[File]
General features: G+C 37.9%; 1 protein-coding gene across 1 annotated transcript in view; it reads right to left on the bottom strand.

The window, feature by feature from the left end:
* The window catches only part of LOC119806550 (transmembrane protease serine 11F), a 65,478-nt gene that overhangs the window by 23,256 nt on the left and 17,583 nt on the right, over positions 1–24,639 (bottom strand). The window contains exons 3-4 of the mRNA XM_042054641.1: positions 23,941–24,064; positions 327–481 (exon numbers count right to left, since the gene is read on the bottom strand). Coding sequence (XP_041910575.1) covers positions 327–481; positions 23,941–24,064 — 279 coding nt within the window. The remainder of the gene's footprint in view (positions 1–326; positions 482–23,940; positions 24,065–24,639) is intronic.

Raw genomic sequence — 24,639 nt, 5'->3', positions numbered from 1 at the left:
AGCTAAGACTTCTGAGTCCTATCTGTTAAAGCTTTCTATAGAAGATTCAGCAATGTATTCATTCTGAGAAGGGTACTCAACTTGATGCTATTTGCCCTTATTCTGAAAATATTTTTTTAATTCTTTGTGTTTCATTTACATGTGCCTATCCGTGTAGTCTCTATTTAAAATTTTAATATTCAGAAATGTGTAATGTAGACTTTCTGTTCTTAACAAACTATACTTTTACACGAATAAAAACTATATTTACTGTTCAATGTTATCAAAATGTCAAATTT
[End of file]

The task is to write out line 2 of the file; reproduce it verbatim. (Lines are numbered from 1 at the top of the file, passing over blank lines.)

The window, feature by feature from the left end: